I keep getting a picture in my mind of grievance studies followers creeping around universities and statehouses, reading the names off of statues and portraits, then perhaps actually going into a library to do research. Of course, their goal is only to find something that can be used against the person, or word in this instance.

    My views on this may seem a little extreme, but what these folks need is rustication, in the Chinese sense. Most of them are pretty keen on the idea of communism already, and might benefit from learning about this facet of the philosophy. It rids the universities of people who consider themselves to be intellectuals but who actually have nothing positive to contribute there. The rusticated also get to learn all about agriculture and the value of physical labor.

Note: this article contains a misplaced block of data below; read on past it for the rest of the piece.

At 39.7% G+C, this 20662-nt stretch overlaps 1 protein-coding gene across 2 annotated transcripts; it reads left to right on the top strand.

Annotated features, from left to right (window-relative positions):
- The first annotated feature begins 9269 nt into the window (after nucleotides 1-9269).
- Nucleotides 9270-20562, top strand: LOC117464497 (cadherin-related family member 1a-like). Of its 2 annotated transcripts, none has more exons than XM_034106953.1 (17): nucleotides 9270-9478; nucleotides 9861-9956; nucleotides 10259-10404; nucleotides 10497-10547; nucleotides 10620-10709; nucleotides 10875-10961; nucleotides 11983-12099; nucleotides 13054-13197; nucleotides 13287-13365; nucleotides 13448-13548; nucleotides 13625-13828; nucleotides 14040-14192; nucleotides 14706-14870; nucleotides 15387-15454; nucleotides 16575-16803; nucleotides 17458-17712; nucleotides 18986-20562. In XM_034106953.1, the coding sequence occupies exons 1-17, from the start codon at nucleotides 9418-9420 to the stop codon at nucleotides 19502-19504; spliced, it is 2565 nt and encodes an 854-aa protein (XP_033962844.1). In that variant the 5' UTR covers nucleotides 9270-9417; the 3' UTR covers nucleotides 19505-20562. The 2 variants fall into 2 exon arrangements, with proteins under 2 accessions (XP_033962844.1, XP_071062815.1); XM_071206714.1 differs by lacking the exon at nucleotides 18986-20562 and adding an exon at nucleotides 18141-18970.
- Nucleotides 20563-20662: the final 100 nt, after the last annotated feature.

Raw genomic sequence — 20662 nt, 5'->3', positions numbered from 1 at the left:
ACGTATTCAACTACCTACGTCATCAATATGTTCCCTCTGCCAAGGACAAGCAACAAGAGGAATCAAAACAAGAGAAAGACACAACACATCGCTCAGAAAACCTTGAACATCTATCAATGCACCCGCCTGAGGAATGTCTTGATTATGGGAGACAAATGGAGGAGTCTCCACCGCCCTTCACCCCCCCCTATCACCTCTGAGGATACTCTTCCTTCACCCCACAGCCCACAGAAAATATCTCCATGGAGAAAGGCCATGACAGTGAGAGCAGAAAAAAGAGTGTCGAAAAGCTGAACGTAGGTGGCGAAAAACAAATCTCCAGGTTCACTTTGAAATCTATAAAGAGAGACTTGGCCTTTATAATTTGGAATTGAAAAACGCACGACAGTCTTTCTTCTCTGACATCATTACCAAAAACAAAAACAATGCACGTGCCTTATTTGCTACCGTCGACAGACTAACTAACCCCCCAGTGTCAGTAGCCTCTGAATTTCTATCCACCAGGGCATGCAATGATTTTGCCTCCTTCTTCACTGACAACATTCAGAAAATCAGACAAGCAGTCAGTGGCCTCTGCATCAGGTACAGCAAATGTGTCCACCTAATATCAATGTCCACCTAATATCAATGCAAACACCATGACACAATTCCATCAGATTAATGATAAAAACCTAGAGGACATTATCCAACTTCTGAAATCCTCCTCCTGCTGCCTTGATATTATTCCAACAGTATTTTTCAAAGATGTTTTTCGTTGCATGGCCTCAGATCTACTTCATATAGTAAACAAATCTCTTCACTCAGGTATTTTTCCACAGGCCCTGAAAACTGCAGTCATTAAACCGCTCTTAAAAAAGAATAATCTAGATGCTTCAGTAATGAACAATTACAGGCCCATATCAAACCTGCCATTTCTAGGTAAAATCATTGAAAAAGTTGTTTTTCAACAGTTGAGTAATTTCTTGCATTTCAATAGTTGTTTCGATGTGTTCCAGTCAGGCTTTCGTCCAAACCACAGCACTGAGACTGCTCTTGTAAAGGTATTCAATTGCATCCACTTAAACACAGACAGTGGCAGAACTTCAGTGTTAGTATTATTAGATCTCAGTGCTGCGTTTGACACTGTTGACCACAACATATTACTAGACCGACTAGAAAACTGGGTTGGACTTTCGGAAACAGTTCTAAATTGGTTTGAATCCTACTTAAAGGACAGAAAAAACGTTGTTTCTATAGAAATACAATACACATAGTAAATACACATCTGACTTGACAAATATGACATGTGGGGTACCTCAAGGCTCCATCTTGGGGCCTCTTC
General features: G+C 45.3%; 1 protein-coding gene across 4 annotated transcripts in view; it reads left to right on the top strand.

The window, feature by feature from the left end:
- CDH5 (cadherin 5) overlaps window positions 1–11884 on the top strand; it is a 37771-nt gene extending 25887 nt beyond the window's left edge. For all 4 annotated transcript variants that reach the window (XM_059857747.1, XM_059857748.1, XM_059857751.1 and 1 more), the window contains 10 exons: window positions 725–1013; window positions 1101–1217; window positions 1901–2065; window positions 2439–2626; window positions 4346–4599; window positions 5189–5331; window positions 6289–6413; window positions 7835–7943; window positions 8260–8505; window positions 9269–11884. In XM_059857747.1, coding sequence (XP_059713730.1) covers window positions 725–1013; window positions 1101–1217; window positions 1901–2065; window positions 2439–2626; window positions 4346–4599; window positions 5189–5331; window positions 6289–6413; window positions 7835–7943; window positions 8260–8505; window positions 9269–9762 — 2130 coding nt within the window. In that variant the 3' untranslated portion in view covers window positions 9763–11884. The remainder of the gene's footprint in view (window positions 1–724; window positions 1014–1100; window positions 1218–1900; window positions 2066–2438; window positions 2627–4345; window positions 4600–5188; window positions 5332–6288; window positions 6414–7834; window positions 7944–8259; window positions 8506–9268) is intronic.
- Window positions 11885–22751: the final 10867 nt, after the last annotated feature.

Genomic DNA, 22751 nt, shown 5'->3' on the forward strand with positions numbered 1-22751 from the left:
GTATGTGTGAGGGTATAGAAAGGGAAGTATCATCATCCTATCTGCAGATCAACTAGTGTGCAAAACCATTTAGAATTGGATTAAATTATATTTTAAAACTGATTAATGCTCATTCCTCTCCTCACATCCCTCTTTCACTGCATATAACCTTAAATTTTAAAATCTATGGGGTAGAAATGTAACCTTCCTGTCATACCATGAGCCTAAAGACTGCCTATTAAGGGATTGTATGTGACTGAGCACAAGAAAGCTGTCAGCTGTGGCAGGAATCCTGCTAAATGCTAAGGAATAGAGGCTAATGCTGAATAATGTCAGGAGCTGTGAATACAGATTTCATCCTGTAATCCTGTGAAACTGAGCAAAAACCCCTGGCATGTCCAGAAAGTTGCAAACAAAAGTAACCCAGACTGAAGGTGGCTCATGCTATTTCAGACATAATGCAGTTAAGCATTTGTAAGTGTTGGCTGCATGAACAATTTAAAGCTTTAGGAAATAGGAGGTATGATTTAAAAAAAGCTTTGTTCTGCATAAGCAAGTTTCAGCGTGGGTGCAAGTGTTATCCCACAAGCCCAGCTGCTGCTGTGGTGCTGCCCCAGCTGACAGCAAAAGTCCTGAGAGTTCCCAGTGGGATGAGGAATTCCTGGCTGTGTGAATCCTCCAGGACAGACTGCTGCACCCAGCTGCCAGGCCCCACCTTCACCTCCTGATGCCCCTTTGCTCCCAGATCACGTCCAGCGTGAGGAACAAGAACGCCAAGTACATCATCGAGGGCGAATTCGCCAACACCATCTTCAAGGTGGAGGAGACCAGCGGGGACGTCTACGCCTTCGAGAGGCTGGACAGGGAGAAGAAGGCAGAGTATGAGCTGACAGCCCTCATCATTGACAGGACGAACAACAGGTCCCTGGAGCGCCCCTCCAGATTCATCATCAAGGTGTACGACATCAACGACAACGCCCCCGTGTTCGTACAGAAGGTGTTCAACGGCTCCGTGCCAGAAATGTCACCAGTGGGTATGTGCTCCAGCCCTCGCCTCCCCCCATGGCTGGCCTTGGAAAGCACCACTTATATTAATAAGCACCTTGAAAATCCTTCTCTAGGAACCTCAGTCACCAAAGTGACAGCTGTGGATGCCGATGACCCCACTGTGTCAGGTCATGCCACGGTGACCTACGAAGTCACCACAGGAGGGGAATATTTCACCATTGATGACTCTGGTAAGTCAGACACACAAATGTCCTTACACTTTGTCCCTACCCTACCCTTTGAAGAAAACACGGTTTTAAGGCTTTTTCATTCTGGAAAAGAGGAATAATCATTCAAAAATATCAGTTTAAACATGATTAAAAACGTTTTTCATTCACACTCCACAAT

9. In regard to the discussion under comment #3: the three campus sections, with firewalls between them, is how we used to think campuses were already structured. But a crucial firewall is coming down, with the introduction of DEI affirmations as a precondition for academic employment in STEM. At Berkeley, for example, 3/4 of the applicants for a position in life sciences were eliminated solely due to insufficiently woke diversity, equity and inclusion statements. This policy is a deliberate measure to expand the ethos of the formerly “quasi-academic” Section 2 to all fields (or rather all, uhhh, practicums). By the way, is the plural form “practicums” or “practica”? Perhaps Latin plural endings will soon be forbidden too, because of slavery, sexism, and naughty language in ancient Rome.